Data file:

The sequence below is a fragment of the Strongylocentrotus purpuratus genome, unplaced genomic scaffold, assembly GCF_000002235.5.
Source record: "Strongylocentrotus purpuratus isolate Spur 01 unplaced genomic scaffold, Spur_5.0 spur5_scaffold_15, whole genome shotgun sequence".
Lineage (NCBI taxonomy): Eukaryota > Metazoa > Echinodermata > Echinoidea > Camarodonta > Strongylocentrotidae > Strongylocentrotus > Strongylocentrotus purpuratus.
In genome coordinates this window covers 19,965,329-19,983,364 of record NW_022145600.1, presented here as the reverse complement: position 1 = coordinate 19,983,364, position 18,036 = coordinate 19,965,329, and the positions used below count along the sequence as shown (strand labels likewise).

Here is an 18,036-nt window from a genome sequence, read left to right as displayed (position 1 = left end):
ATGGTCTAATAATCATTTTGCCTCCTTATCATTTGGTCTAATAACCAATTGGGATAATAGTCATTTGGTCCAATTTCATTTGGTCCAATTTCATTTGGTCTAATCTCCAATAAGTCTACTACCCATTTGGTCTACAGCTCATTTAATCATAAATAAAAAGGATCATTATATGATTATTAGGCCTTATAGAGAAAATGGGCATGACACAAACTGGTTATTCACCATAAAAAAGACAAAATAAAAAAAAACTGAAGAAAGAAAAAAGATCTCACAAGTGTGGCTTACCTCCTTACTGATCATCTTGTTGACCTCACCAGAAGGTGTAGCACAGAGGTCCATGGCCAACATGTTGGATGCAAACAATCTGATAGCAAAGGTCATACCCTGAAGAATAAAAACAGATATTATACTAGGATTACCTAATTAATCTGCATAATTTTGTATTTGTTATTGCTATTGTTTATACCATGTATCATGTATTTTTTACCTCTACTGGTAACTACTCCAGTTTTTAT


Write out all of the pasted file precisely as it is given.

The sequence below is a fragment of the Strongylocentrotus purpuratus genome, unplaced genomic scaffold, assembly GCF_000002235.5.
Source record: "Strongylocentrotus purpuratus isolate Spur 01 unplaced genomic scaffold, Spur_5.0 spur5_scaffold_15, whole genome shotgun sequence".
Lineage (NCBI taxonomy): Eukaryota > Metazoa > Echinodermata > Echinoidea > Camarodonta > Strongylocentrotidae > Strongylocentrotus > Strongylocentrotus purpuratus.
In genome coordinates this window covers 19,965,329-19,983,364 of record NW_022145600.1, presented here as the reverse complement: position 1 = coordinate 19,983,364, position 18,036 = coordinate 19,965,329, and the positions used below count along the sequence as shown (strand labels likewise).

Here is an 18,036-nt window from a genome sequence, read left to right as displayed (position 1 = left end):
ATGGTCTAATAATCATTTTGCCTCCTTATCATTTGGTCTAATAACCAATTGGGATAATAGTCATTTGGTCCAATTTCATTTGGTCCAATTTCATTTGGTCTAATCTCCAATAAGTCTACTACCCATTTGGTCTACAGCTCATTTAATCATAAATAAAAAGGATCATTATATGATTATTAGGCCTTATAGAGAAAATGGGCATGACACAAACTGGTTATTCACCATAAAAAAGACAAAATAAAAAAAAACTGAAGAAAGAAAAAAGATCTCACAAGTGTGGCTTACCTCCTTACTGATCATCTTGTTGACCTCACCAGAAGGTGTAGCACAGAGGTCCATGGCCAACATGTTGGATGCAAACAATCTGATAGCAAAGGTCATACCCTGAAGAATAAAAACAGATATTATACTAGGATTACCTAATTAATCTGCATAATTTTGTATTTGTTATTGCTATTGTTTATACCATGTATCATGTATTTTTTACCTCTACTGGTAACTACTCCAGTTTTTAT